The story of Oklahoma is full of mostly unknown tales. Shameful events history wants to forget, others so obscure nobody can keep the stories straight. This is the tale of how Oklahoma and Texas went to war with each other, and the Sooner State prevailed.

Oklahoma had been a state in the great American union for twenty-something years when a border dispute erupted along the Red River. Our border had long been a sore subject for those on both sides, but this war was about the right to travel and the source of all evil, money.

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While the Red River has been the universal border between Oklahoma and Texas since the great Greer County dispute when Texas had to cede land to Oklahoma in 1886, the tensions didn't end when representatives signed the dotted line. Like an open wound, it festered until a seemingly unrelated issue boiled over into a tenacious war in 1931.

At the center of the controversy was one of only a few bridges that connected the Sooner and Lone Star states south of Durant in the one-horse town of Colbert, Oklahoma.

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Oklahoma was still in the early days of statehood in 1931. Bill Murray (yeah, that's his name) had been governor of our state for about six months when an argument over a bridge connecting Oklahoma to Texas heated up.

For years people had traveled between our two states on a toll bridge between Colbert, OK, and Dennison, TX. When Oklahoma completed a new bridge across the Red River just upstream that was free to travel, the company that operated the toll bridge petitioned the courts to keep this from happening.

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A little more backstory... the new free-to-travel bridge was a joint venture between the Oklahoma and Texas Department of Transportation equivalents. Both states contributed to that new free bridge. This was unacceptable to those at the Red River Bridge Company

In mid-July, RRBC won an injunction against the Texas Highway Commission to prevent this new free-travel bridge from opening, and due to the court's ruling, the governor ordered the new bridge to be barricaded on the Texas side, forcing Texans to continue using the toll bridge just down the road. Naturally, this became a military matter.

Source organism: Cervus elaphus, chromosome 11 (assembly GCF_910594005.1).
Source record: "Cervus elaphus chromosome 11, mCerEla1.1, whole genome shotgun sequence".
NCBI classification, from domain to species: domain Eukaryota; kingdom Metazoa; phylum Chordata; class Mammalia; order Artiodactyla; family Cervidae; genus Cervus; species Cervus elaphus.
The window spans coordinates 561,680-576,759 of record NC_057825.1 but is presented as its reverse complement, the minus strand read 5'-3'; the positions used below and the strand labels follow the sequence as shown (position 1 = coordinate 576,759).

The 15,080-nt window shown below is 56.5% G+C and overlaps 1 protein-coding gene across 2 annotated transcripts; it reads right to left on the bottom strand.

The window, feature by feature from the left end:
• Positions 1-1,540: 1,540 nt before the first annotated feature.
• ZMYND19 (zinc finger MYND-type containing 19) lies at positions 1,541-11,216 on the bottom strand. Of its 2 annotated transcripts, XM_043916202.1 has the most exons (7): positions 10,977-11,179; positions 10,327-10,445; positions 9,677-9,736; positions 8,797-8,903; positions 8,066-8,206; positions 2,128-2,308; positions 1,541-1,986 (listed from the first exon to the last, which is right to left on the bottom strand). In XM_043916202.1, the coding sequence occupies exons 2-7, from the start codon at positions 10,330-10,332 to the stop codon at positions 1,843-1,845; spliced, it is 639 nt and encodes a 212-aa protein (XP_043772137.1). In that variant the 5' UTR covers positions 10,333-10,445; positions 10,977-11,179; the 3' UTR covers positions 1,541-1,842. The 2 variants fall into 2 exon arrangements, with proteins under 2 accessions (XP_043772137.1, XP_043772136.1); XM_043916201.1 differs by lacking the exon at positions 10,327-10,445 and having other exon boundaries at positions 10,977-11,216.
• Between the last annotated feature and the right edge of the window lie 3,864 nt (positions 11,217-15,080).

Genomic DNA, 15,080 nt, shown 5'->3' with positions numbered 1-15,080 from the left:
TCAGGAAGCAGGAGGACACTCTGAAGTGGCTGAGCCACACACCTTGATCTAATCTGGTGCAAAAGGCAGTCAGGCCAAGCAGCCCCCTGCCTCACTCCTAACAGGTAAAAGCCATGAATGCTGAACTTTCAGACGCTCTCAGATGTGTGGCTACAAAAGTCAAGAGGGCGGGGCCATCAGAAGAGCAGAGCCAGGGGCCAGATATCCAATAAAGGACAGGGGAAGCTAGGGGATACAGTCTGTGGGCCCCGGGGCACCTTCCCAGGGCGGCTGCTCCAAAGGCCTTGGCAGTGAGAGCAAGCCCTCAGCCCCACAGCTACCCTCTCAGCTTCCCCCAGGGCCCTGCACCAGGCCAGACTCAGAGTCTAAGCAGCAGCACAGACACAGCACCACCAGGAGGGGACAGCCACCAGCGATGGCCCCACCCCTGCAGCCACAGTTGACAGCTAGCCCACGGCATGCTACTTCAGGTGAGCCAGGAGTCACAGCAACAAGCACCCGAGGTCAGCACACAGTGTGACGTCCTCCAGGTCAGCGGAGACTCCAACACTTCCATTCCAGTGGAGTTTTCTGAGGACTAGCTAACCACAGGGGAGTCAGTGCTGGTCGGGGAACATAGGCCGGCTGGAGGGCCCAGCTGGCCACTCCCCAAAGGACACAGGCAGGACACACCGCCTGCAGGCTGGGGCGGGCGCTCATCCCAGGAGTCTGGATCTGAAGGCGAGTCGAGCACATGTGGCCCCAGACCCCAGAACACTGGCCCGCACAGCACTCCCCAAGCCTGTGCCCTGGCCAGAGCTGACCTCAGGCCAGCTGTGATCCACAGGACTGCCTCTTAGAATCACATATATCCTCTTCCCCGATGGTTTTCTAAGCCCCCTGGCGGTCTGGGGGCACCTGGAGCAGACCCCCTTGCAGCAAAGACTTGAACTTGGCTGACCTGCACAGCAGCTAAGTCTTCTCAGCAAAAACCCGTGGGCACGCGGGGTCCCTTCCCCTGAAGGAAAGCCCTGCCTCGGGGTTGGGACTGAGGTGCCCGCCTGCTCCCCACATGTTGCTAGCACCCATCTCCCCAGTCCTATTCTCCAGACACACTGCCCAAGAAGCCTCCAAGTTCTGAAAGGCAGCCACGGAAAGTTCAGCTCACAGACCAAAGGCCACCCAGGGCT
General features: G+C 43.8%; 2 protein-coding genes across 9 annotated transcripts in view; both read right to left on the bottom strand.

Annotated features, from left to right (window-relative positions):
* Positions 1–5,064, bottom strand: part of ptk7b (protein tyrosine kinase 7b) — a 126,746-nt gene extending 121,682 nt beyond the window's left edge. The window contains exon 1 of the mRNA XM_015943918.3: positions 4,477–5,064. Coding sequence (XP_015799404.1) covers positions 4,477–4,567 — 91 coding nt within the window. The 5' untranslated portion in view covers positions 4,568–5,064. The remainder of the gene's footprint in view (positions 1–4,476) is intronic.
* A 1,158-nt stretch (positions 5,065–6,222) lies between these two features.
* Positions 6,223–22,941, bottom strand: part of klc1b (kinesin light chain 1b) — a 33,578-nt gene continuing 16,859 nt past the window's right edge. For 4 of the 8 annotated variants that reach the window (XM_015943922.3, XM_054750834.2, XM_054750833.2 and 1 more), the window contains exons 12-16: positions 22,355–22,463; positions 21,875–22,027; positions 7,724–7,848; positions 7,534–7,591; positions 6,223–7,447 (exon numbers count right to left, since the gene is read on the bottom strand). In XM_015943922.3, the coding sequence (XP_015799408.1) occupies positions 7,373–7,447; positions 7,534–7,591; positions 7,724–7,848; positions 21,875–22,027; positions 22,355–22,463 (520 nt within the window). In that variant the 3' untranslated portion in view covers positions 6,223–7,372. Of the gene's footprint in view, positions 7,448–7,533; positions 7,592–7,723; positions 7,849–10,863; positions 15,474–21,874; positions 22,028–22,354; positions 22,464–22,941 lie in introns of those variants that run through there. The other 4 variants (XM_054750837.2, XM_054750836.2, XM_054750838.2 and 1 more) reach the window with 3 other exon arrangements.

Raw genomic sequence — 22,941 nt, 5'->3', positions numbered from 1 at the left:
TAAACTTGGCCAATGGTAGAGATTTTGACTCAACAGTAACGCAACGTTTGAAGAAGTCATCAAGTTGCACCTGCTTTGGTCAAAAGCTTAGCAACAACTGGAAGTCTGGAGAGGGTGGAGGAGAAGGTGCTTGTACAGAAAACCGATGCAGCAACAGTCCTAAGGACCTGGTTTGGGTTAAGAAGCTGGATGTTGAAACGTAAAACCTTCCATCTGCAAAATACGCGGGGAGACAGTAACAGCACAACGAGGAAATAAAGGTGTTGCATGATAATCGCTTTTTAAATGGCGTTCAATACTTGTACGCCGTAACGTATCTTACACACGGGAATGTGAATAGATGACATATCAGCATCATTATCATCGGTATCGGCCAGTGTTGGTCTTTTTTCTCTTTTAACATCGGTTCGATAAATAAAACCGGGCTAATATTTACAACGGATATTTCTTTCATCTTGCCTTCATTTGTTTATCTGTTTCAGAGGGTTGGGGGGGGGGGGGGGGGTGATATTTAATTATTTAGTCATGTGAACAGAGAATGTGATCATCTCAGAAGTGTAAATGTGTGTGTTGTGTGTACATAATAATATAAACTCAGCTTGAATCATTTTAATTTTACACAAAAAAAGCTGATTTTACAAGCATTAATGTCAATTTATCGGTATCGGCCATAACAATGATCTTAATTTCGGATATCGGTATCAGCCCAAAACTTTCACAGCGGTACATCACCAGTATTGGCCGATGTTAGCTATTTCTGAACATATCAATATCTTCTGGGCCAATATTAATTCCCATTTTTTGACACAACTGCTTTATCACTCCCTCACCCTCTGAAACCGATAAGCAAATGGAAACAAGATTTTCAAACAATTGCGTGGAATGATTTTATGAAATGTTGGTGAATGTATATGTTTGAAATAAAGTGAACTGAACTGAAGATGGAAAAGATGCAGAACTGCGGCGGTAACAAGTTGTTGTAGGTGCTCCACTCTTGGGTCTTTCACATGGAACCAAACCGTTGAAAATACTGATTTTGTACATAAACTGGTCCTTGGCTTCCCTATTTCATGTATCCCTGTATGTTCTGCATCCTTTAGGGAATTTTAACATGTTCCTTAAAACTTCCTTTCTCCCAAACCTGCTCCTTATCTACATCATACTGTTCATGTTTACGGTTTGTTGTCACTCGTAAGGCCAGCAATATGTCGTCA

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While the Red River Bridge Company was suing the state over a small mention that Texas would purchase the toll bridge for $60,000... that's just over $1million adjusted for Brandon's inflation... the Texas state legislature was on a mission to find a solution to what was becoming a border dispute.

Oklahoma Governor Murray played the cards he was dealt but kept an ace up his sleeve. He deployed the Oklahoma National Guard to the border and they were met by the Texas Rangers. Both sides standing guard on a bridge Texas apparently had no claim to...

If you remember learning about Greer County, Texas, and the great OK/TX border dispute of 1886, a treaty signed by the USA and Spain set precedence on this border way back in 1819. It clearly states the river belonged to the USA, ergo, it belonged to Oklahoma. Because the Oklahoma governor had a federal treaty to support him, he escalated the situation in a swift decision to blow stuff up.

Since the matter was being handled behind closed doors in Texas, Oklahoma's Governor Murray decided he would personally lead our national guard down to see what was going on. He even wore his own revolver, peak-Oklahoma if you ask me, and he declared martial law across the area of the dispute.

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The only shots fired in the Oklahoma-Texas Red River Bridge War were fired when Governor Murray ordered the toll bridge to be destroyed on the Oklahoma side. National Guard members set a charge, things went off without a hitch, and our guardsmen marched across the newly built free bridge to secure the Texas side as territory of Oklahoma.

As you can imagine, this only tightened the tensions between the two states.

In a move to avoid all-out war, the Texas legislature pressured the courts to dissolve the Red River Bridge Company's injunction, and the new free bridge was opened and put into use on Labor Day that same year.

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It was a big win for Oklahoma and just another footnote for Texas in their long list of political and military losses.

If you're curious, the bridge remained spanned across the Red River for nearly 85 years before falling into disrepair. The Department of Transportation tore it down, but a section of it remains on display in the Colbert, OK city park since it is such a massive part of Oklahoma's weird history. If you're ever on the east side of Lake Texoma, you might hop down there to see it.

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